What is needed is a pure currency — without value — that has no built-in incentive to encourage saving (which is what offering interest rates on deposits does; it creates an artificial incentive). Currency should NOT be saved. It should be merely exchanged for goods and services – that is its purpose (medium of exchange). Offering interest/usury deceives people into believing that worthless currency, has store-of-value. It is a trick.

            When people want to “save”, they should do so in real things, that actually have real value in and of themselves. Not paper, not electronic digits.

            • mick July 22, 2013 at 4:29 pm #


              With all due respect I understand your position and what you are trying to say although there appear to be holes in your argument. Perhaps you are correct in saying that I have been brainwashed by my entire existence in the current system. Standing back and taking a look I see:

              1. INCENTIVE:

              My understanding of (failed) communism in Russia and China is that the state was the controller of EVERYTHING including the distribution of money (in whatever form) and wealth. It looks that communism did not work because there was no incentive to work hard, to innovate and to produce. For all intense purposes workers were effectively no different to council workers who have little productivity, work ethic or accountability and are happy to rort the system. So when a nation with no productivity trades with one that has high productivity there is an imbalance and this creates a distortion in favour of the nation which has incentive.

              2. STORES OF WEALTH

              I think that I am conversant with the difference between a ‘store of value’ and a ‘medium of exchange’. You rightly believe that fiat money has no value and on the face if it I cannot disagree. But then neither does gold or silver as these are lumps of metal. Both paper currency and gold only have “value” because we give them value. No other reason. The place where there is a divergence is that gold cannot be produced in the same way as paper money can although it can be found in increasing amounts with intensive mining. And then down the track science may well be able to (artificially) manufacture gold in the same way as it manufactures industrial diamonds. So what value will gold then have?
              So perhaps one of the very few ways of having a long term and genuine store of wealth is be food, water and food producing land, all of which are finite and subject to demand from a burgeoning population……….so why are we selling freehold agricultural land to the Chinese (and other) governments?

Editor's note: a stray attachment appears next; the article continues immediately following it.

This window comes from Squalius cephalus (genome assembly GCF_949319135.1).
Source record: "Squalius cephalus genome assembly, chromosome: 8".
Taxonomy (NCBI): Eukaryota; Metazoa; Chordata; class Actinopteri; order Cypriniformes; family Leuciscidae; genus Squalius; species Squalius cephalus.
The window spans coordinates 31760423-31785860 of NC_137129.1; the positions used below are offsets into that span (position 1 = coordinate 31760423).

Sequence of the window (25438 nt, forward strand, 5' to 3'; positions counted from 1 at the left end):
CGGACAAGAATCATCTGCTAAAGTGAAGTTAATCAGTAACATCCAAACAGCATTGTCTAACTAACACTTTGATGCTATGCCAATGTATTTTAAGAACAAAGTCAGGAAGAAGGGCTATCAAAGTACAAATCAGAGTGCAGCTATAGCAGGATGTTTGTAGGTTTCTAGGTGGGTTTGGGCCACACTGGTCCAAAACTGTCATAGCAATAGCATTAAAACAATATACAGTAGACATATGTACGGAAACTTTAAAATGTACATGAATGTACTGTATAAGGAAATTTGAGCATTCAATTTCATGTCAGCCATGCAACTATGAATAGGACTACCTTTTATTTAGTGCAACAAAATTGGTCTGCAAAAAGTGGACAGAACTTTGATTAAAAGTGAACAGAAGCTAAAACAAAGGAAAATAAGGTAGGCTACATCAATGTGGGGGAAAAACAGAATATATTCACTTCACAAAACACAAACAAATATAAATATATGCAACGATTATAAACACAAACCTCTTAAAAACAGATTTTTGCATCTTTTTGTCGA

3. CURRENCY

              Currency certainly is a medium of exchange and should ideally be no more. Whilst paper notes may possess no real and lasting value what they can be used for does. So effectively they have a defacto value and act a bit like a middleman between income and hard assets.

              You state that “Currency should NOT be saved”. So if I earn $2000 this week and only require $1000 to pay my bills then what happens to the rest if I am unable to “save” anything?

              * Does your model require people to spend everything they earn? Or are excess funds available to spend later?

              * And if I am unable to get a return (interest) then I’ll more than likely use my money to buy shares which will pay me a dividend (a defacto interest payment). If everybody did the same (many would) then there is no money to lend for business, housing or anything else unless governments print more, which they would have to. And then how do countries around the globe trade with each other? Who determines the rate of exchange? George Soros?

              Sorry if it is all more obvious to you than I but I cannot see exactly how this is going to work IN THE REAL WORLD. Whilst there may well be a better way to run society than a bank based method which we all hate I have seen no solution which looks like it is going to work on paper and it is all well and good to put forward an academic’s view of the world but any solution needs to pass the all important litmus test – that it can work.

              I look forward to some concrete answers with a lot more detail. As one elephant said to the next…..I’m all ears. Cheers.